Let’s consider budgeting. There are different ways to do this but this is how I do it. (I am amazed at just how many people don’t do it at all, so this approach will be basic!) I use a spread sheet on the computer and before such devices came along I used a calculator and a pencil and paper! Either works!
You need to write down all your income and expenditure – the first mistake that most people make is not to do that! By not tracking everything you won’t know where you are financially, so write down everything that you spend so you really do know what your income and your expenditure is each month. Note - not what you think you spend, but what you actually spend. Most people are good at this to a certain degree – but when you get down to the fine detail, that’s another matter. It’s the 20% that you don’t record that’s the problem and will continuously take you into the red – these are normally not your set costs, not the regular payments that go out each month but those day-to-day spending decisions. That Starbucks that you buy each day...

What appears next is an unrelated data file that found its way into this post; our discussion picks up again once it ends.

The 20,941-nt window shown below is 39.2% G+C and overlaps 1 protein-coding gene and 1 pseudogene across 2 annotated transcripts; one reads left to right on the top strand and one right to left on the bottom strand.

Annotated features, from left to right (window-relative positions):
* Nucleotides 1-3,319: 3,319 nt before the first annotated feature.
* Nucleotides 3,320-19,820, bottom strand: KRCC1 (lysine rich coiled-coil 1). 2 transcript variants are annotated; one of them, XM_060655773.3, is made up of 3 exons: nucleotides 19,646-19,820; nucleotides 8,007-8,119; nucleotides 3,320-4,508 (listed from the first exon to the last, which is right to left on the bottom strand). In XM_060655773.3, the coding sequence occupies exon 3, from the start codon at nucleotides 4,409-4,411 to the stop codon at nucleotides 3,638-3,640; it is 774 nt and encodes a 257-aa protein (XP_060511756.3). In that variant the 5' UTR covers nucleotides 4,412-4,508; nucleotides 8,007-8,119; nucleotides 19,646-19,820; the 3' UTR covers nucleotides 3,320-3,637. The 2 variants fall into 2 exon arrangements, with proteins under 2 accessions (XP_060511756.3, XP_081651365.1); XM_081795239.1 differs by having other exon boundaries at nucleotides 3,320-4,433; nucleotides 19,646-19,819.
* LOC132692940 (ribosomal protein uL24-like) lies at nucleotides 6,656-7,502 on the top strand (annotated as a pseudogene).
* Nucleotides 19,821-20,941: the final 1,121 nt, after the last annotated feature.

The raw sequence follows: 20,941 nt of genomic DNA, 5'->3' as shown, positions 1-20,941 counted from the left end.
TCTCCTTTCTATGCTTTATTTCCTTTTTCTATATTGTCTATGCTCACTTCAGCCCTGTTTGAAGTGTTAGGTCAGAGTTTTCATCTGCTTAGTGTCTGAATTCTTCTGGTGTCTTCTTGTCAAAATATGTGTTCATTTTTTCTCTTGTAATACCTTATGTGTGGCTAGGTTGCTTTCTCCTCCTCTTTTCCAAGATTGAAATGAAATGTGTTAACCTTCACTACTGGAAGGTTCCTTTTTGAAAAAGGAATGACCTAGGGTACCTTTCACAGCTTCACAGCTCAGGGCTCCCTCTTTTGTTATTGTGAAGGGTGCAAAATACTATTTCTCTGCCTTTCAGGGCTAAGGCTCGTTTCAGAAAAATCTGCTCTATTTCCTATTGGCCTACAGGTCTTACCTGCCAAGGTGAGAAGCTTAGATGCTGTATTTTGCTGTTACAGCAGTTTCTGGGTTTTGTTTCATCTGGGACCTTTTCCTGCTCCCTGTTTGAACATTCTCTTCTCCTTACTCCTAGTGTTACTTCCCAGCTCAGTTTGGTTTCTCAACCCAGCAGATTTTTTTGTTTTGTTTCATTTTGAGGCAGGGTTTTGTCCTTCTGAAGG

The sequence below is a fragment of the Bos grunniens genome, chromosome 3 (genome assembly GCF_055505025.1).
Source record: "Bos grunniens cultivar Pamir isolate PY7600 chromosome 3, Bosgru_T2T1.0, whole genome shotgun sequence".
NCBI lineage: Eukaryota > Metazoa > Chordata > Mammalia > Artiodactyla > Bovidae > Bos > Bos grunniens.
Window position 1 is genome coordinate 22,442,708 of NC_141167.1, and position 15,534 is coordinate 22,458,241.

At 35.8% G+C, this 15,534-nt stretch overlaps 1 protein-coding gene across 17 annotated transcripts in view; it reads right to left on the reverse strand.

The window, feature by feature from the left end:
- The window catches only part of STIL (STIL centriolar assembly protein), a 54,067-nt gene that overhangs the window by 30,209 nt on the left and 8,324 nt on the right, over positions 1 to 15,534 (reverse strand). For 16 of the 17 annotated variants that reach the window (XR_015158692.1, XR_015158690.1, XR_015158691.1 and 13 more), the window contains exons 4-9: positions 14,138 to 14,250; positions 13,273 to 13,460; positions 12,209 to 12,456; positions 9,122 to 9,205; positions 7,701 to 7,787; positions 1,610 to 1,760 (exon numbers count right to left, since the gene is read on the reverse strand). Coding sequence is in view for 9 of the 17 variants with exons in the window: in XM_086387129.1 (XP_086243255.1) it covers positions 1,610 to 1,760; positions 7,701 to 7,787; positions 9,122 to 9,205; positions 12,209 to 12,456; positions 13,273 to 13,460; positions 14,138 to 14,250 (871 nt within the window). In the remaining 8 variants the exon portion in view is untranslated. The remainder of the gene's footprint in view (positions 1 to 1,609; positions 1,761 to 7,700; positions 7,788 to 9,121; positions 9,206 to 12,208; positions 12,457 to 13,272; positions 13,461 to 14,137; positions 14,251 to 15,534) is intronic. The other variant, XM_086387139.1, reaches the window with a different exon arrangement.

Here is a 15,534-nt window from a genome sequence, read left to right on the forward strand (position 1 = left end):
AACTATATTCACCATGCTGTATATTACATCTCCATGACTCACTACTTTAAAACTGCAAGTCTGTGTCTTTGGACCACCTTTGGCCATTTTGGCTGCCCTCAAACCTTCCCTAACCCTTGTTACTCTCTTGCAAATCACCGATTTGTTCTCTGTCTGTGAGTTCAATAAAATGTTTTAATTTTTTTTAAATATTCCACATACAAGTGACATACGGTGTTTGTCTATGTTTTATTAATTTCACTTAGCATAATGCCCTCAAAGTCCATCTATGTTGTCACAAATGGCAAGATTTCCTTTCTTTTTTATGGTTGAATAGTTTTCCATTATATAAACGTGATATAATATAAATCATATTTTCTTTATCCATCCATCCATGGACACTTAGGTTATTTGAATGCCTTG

Most of my income is spoken for. I receive my salary from the church – it comes in to our bank account and then monthly commitments go out. Most people ‘back plan’, (that’s recording everything as you spend) few ‘forward plan’ and decide ‘I have this amount to spend on that area – and only that amount’! Christmas can then come as a bit of a shock - and rather than having planned for it, they decide to have a ‘good’ Christmas and then pay off the debts afterwards. Rather than thinking ahead earlier in the year and making provision for Christmas shopping by setting an amount aside each month throughout the whole year they plough on into debt. The same principles would apply to financing our eldest son going to university – I thought ahead and planned financially more than a year ago rather than crashing into the harsh reality! Financially I have a monthly plan, an annual plan and a 5 year plan. Then there’s my 25-year plan. I do this because I am aware that the decisions I make today impact what will happen in the future.
Reconciling your bank statement with your recorded expenditure is important – to regularly check what is actually in the account and see if spending is on track. And if the bank has made an error (it does happen!) – the earlier you raise the issue with them, the better!
Content taken from King's Stewardship Seminar...
One Hundred and Forty Years in Cape Town
4 months ago